It is interesting that Council of Islamic Ideology head Maulana Sherani, of all people, has touched the debate regarding blasphemy laws, offering a review to judge whether they are fine as they are, or need to be further hardened or softened. That he is often about as removed from reality as some of the Council’s rulings are from the real spirit of Islam is not new. But including blasphemy in his long list of dubious and controversial rulings, especially in the current climate, will have graver consequences than usual.
For one thing, the Maulana does not seem to understand that the Council’s provocative positions have stripped it of all relevance and legitimacy. Lately, after Sherani’s infamous scuffle with Tahir Ashrafi, many have openly questioned the Council’s significance especially if people like Sherani and the like are going to fill and head it. But the government, typically, remains absent from the scene; neither reining in the Council’s offensive mullahs nor hinting at saner minds advising the government. That is why Sherani goes on unchecked with spreading an offensive narrative that has been rejected by the people and the government alike, while criticising the PML-N for ignoring Islamic teachings and following western policies.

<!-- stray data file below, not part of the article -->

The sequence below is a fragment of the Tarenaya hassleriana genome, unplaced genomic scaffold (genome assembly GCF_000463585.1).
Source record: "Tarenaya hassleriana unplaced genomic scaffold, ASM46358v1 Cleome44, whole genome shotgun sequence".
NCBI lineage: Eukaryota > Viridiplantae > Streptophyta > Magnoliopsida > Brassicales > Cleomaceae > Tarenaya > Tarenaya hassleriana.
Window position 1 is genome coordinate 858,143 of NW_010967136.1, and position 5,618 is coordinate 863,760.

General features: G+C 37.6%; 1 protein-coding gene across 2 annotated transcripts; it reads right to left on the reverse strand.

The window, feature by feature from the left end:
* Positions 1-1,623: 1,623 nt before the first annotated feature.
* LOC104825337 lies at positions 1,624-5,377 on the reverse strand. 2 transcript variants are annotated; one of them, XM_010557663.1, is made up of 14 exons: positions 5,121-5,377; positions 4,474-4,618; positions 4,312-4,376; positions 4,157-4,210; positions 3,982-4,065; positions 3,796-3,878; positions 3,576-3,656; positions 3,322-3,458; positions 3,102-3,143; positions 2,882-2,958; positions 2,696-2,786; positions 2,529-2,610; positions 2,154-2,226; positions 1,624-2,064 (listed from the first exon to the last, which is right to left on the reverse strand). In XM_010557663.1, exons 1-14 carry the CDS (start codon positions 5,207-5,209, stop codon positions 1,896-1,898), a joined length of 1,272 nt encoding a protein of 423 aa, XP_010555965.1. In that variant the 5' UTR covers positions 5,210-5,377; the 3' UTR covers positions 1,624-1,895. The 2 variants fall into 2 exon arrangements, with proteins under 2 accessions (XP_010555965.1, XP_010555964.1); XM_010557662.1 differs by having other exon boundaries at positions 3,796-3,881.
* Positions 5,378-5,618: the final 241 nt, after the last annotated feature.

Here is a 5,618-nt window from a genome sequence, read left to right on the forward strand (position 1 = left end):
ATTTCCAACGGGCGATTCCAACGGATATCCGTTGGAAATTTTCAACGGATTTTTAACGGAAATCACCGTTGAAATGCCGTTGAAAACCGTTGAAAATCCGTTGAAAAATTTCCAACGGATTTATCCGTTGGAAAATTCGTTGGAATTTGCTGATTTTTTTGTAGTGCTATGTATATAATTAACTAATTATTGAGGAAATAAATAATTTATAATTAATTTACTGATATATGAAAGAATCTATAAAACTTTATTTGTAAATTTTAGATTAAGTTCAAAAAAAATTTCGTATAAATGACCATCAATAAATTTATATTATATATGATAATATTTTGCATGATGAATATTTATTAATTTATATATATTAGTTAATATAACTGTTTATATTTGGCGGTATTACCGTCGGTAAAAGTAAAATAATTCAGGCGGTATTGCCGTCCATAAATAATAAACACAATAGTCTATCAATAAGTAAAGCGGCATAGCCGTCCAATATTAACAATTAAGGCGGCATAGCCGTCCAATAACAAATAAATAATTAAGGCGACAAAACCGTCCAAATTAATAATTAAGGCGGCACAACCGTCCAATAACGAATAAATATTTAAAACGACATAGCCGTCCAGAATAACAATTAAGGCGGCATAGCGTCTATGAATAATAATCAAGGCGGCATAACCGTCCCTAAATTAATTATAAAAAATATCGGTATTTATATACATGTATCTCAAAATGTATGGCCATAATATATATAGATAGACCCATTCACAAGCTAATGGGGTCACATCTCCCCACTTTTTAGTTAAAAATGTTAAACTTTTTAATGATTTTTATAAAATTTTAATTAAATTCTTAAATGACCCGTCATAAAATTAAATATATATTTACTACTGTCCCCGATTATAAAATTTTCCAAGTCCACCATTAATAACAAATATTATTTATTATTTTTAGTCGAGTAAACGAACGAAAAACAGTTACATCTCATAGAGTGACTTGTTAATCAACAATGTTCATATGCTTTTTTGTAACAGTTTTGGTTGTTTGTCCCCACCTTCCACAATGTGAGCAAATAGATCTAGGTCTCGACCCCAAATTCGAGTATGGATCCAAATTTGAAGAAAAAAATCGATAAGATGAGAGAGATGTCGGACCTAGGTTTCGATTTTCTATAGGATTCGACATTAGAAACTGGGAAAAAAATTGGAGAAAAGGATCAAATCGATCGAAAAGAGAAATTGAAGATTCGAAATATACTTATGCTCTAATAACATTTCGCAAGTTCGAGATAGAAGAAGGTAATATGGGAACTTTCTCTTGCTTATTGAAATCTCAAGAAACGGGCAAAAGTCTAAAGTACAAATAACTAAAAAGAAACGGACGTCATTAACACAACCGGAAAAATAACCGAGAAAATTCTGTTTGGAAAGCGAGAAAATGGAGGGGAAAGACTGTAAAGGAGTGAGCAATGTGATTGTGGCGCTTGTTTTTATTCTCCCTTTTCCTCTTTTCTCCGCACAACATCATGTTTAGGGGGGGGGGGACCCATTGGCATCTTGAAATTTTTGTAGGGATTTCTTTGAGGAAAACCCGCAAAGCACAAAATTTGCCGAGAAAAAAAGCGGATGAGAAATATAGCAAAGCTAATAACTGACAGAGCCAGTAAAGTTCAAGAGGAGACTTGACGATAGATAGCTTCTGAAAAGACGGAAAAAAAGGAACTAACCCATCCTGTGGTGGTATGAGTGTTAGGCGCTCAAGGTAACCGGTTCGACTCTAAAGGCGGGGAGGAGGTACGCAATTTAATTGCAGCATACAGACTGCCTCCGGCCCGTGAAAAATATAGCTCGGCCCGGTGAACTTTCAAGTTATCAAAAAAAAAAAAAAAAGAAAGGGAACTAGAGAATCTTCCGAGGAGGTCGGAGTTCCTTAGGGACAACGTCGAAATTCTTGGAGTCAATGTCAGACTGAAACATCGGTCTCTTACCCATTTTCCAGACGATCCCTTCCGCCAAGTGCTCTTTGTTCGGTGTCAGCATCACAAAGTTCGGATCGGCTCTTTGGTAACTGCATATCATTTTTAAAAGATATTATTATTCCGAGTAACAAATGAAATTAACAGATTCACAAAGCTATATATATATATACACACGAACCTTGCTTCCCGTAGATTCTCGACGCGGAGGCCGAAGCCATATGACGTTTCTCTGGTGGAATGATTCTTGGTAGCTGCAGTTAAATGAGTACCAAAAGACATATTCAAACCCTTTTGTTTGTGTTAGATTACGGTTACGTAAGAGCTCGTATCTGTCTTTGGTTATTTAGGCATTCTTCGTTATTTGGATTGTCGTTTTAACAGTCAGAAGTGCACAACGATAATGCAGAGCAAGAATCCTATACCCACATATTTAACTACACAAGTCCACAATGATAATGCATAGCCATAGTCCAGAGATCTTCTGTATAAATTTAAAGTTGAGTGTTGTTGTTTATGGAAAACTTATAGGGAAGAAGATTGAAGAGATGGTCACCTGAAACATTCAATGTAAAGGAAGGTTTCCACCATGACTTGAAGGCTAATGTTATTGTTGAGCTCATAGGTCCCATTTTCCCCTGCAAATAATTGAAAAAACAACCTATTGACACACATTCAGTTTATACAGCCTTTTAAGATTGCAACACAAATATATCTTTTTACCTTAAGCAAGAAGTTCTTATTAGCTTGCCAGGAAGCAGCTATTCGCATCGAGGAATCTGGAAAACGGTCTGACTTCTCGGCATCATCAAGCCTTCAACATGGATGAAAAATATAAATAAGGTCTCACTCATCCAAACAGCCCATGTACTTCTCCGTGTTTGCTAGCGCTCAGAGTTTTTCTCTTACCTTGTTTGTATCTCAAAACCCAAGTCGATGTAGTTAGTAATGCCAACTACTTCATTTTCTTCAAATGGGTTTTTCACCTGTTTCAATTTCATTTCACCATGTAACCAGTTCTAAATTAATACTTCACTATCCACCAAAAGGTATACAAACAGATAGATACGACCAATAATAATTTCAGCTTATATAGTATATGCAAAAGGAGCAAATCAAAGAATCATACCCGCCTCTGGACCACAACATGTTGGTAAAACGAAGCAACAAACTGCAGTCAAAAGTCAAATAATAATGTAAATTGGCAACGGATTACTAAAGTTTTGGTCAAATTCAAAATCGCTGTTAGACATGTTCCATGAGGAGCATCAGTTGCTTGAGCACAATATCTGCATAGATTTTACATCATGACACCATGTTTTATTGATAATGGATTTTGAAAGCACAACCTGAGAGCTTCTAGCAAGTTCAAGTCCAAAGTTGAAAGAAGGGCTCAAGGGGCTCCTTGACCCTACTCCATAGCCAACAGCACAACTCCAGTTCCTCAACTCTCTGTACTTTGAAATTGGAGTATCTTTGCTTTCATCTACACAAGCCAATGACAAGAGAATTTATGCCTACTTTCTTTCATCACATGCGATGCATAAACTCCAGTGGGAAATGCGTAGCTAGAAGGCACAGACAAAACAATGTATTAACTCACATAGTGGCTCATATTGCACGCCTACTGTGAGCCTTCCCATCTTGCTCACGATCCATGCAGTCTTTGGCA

If the blasphemy laws should be debated, which they must, then CII is not the relevant platform. The debate should take place in parliament, with lawmakers dissecting the pros and cons of the present arrangement and proposed improvements. Religious scholars must, of course, be consulted, but not the like that represent an offensive interpretation of religion meant only to brainwash people and provoke confrontation between different representations. So far no government has had the teeth to confront this problem. And the odd person that does indulge to a small extent is made a horrible example out of. The government must put its foot down before another avoidable controversy is created.